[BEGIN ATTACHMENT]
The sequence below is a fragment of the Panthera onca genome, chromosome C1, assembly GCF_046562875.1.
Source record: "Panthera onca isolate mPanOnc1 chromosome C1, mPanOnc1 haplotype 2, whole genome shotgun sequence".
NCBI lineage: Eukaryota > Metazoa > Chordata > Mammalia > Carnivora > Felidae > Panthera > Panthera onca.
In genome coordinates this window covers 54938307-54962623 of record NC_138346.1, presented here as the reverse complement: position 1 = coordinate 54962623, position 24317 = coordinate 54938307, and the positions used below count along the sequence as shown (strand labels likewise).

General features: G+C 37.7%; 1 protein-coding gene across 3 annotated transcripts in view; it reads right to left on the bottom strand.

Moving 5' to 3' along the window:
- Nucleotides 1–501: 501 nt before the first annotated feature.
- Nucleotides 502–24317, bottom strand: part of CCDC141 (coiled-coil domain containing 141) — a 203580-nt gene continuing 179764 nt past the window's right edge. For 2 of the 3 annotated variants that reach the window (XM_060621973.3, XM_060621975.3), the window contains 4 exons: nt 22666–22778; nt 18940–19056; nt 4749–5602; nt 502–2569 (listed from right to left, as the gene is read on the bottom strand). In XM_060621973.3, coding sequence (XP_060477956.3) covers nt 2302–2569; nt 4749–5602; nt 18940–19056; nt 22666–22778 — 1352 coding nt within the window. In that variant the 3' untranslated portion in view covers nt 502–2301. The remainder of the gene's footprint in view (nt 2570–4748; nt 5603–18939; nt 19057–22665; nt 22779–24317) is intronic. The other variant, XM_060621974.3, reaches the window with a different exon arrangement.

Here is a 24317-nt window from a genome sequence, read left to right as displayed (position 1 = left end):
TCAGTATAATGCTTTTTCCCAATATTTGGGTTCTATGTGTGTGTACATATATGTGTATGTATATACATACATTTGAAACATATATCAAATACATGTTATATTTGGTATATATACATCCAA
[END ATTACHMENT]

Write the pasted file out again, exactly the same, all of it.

The sequence below is a fragment of the Panthera onca genome, chromosome C1, assembly GCF_046562875.1.
Source record: "Panthera onca isolate mPanOnc1 chromosome C1, mPanOnc1 haplotype 2, whole genome shotgun sequence".
NCBI lineage: Eukaryota > Metazoa > Chordata > Mammalia > Carnivora > Felidae > Panthera > Panthera onca.
In genome coordinates this window covers 54938307-54962623 of record NC_138346.1, presented here as the reverse complement: position 1 = coordinate 54962623, position 24317 = coordinate 54938307, and the positions used below count along the sequence as shown (strand labels likewise).

General features: G+C 37.7%; 1 protein-coding gene across 3 annotated transcripts in view; it reads right to left on the bottom strand.

Moving 5' to 3' along the window:
- Nucleotides 1–501: 501 nt before the first annotated feature.
- Nucleotides 502–24317, bottom strand: part of CCDC141 (coiled-coil domain containing 141) — a 203580-nt gene continuing 179764 nt past the window's right edge. For 2 of the 3 annotated variants that reach the window (XM_060621973.3, XM_060621975.3), the window contains 4 exons: nt 22666–22778; nt 18940–19056; nt 4749–5602; nt 502–2569 (listed from right to left, as the gene is read on the bottom strand). In XM_060621973.3, coding sequence (XP_060477956.3) covers nt 2302–2569; nt 4749–5602; nt 18940–19056; nt 22666–22778 — 1352 coding nt within the window. In that variant the 3' untranslated portion in view covers nt 502–2301. The remainder of the gene's footprint in view (nt 2570–4748; nt 5603–18939; nt 19057–22665; nt 22779–24317) is intronic. The other variant, XM_060621974.3, reaches the window with a different exon arrangement.

Here is a 24317-nt window from a genome sequence, read left to right as displayed (position 1 = left end):
TCAGTATAATGCTTTTTCCCAATATTTGGGTTCTATGTGTGTGTACATATATGTGTATGTATATACATACATTTGAAACATATATCAAATACATGTTATATTTGGTATATATACATCCAA